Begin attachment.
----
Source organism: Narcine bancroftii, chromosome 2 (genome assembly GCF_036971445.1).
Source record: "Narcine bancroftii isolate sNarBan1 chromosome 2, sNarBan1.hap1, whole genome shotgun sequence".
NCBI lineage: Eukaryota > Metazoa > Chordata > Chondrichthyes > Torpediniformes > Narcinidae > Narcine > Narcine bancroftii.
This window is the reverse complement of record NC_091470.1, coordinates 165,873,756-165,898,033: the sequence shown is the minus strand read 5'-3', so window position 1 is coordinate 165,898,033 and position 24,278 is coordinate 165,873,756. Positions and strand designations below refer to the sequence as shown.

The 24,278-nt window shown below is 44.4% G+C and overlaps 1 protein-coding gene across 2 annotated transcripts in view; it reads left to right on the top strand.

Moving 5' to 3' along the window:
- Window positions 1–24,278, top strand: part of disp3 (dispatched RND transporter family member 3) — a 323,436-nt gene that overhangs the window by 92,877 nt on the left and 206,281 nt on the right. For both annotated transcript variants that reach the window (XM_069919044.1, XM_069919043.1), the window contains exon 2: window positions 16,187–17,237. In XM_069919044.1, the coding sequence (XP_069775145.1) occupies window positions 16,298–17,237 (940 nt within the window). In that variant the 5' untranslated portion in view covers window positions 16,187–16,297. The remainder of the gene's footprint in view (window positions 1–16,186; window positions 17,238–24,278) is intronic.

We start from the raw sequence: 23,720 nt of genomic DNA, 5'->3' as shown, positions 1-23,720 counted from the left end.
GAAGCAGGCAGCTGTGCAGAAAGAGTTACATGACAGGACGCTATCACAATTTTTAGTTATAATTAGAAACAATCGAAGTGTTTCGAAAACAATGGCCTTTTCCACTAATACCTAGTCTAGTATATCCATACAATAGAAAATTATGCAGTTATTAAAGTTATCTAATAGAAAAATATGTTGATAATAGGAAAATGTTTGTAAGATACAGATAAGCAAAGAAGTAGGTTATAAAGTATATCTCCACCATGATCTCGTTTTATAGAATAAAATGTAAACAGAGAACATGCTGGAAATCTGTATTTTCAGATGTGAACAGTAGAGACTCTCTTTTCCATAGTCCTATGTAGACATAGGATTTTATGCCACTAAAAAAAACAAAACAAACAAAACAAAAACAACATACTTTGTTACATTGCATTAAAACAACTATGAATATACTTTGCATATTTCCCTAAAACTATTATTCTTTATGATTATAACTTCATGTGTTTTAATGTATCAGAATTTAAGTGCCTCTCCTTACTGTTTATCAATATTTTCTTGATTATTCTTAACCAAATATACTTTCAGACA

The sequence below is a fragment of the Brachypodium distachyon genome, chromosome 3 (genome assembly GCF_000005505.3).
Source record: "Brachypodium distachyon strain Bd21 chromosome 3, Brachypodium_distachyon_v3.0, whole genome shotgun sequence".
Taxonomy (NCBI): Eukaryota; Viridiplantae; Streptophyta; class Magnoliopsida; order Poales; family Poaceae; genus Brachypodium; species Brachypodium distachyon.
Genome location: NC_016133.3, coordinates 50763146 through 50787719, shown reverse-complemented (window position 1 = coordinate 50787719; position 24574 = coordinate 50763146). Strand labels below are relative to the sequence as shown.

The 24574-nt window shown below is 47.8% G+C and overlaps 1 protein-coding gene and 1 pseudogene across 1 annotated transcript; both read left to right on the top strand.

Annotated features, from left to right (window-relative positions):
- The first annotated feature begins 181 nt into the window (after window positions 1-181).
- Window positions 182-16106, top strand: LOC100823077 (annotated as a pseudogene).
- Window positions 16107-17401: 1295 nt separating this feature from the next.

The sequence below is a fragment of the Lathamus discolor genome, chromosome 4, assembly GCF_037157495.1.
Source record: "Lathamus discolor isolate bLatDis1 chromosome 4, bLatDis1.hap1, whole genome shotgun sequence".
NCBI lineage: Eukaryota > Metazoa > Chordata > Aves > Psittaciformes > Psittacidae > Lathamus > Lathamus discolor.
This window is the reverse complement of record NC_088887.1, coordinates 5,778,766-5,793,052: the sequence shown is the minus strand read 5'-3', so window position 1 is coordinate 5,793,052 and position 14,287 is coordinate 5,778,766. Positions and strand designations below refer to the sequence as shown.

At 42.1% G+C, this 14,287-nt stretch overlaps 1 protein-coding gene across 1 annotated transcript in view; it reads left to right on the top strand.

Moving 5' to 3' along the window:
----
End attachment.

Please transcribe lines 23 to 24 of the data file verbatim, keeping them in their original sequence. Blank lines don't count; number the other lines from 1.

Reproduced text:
At 42.1% G+C, this 14,287-nt stretch overlaps 1 protein-coding gene across 1 annotated transcript in view; it reads left to right on the top strand.

Moving 5' to 3' along the window: